Students find work unrelated to majors
Published: Tuesday, September 18, 2012
Updated: Friday, May 17, 2013 12:05
Every student has an ideal career in mind after they obtain their hard earned degree. But not every student is able to land that dream job right off the bat, in fact many end up working temporary jobs to make ends meet.
Because of a shortage in teaching jobs, it is often education graduates who have a difficult time finding work.
Such is the case of Erika Lara, who graduated last December with a degree in Spanish and secondary education.
“I applied to all three major districts in El Paso (El Paso Independent School District, Ysleta Independent School District and Socorro Independent School District) but these districts were not hiring and one of them even terminated 100 positions in their district,” Lara said. “It was very stressful and depressing not to be able to do what you studied so hard for even though you had the degree. I got to the point that I started to apply for jobs not having anything to do with my major such as Chipotle restaurant.”
In an analysis for the Associated Press conducted in April—which included an analysis of 2011 Current Population Survey data by Northeastern University researchers and supplemented with material from Paul Harrington, an economist at Drexel University and the Economic Policy Institute—showed that about 1.5 million, or 53.6 percent, of bachelor’s degree-holders under the age of 25 last year were jobless or underemployed.
Lara blames the national economic recession for the lack of jobs in her field.
“The economic downfall is hitting the education system in El Paso and the budget cuts are really limiting schools in order to be able to hire new teachers,” Lara said. “Fortunately, the districts in San Antonio and even Dallas are already recovering from the budget cuts and are now hiring teachers all over the state. In the future, I plan to become a school administrator therefore I am working to earn my masters in order to have more opportunities and be able to compete. I really recommend for students looking for work to get a higher education and to be ready to look outside of El Paso.”
Several students have had to compromise or make sacrifices in order to get by. Such is the case with Melanie Urban, who graduated from UTEP in 2006 with a bachelor’s degree in art.
“I managed a Subway restaurant for almost three years, and before working there I was a co-manager for a Wendy’s right after graduation,” Urban said. “The main reason for working in the fast food industry is that art jobs are hard to find in today’s economy.”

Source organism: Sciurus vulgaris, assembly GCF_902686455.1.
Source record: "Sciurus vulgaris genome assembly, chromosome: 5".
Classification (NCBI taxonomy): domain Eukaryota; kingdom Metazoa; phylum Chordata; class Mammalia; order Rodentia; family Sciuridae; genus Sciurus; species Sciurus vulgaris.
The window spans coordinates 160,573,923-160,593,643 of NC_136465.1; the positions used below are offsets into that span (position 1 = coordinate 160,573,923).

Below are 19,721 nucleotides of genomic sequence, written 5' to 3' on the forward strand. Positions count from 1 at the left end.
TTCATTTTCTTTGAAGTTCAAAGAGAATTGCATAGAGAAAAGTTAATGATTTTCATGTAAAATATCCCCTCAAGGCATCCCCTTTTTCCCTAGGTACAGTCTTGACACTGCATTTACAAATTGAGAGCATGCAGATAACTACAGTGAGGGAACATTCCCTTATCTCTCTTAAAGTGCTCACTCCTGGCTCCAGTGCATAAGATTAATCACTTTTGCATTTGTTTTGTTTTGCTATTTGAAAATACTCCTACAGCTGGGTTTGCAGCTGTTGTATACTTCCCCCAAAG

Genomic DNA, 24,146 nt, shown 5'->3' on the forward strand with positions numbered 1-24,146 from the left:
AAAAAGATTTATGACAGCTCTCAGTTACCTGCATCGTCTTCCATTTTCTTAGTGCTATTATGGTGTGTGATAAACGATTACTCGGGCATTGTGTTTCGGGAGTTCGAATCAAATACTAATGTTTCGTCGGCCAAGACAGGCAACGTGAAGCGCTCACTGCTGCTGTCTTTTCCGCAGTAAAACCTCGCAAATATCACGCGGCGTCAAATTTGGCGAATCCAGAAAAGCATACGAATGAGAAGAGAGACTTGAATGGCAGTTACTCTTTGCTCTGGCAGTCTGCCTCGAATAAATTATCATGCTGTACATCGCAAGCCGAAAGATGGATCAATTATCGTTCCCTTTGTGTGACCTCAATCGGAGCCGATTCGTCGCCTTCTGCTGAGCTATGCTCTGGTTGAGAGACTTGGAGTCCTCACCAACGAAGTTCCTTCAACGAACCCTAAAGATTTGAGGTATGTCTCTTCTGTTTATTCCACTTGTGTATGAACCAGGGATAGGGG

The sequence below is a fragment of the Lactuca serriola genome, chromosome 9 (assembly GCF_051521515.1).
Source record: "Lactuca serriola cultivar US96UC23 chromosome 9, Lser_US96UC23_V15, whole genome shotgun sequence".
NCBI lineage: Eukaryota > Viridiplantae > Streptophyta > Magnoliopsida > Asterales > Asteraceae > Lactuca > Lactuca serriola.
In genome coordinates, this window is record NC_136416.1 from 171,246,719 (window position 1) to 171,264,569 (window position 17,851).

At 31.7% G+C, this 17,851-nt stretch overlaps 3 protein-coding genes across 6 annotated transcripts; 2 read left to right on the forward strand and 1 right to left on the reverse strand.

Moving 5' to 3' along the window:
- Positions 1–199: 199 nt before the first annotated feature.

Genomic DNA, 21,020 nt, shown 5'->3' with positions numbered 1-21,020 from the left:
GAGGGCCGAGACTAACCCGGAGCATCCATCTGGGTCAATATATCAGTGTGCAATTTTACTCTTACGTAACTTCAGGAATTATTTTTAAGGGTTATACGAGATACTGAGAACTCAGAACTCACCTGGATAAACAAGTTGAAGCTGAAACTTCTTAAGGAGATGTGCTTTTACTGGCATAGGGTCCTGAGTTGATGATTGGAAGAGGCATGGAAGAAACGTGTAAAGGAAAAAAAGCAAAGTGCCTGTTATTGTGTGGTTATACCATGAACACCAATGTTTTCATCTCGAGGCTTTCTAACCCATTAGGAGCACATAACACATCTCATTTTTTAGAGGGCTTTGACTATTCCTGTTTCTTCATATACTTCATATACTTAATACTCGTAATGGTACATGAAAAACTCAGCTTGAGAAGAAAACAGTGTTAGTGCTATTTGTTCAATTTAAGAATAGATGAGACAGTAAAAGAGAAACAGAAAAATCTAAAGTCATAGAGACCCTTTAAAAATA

Urban said she had previous experience in restaurant management and needed to find a way to pay bills. Like many she graduated with, she found a job that would accomplish those goals.
“Most of the time, artists will work a day job so that they can pay their bills and then have to rest of the day to create new pieces,” Urban said. “I also found myself doing the same thing, and then making art fell by the wayside when work became more demanding. I will hopefully find a way to set up a small studio for my ceramics equipment soon.”
George Barton, director of the University Career Center, explained some of the reasons why many students can’t find work in their field of study.
“First, it’s important to recognize that the job market is very competitive right now. Of course, the availability of employment does vary by major (i.e. some majors are in more demand than others) and location (i.e. students may have to look elsewhere for jobs in their majors),” he said through an email. “It is also safe to say that the approach one takes to the job search may vary from one major to another. Some are more heavily recruited on college campuses. This does not mean that nothing is available for those other majors. Rather, employers may use different recruiting strategies for different majors.”
Blanca Abbud graduated in 2006 with a bachelor’s degree in biological sciences but has since found steady work in sales.
“I have been in sales all my life. Even while going to UTEP I kept a full-time job in different types of sales positions. When I graduated I started selling cars full-time,” Abbud said. “I think when it comes to biology a lot of people don’t realize that a bachelor’s degree is not enough. You need a masters to continue to medical school to make any money unless you want to work in a lab testing food for $10 an hour.”
Rebecca Guerrero may be reached at firstname.lastname@example.org.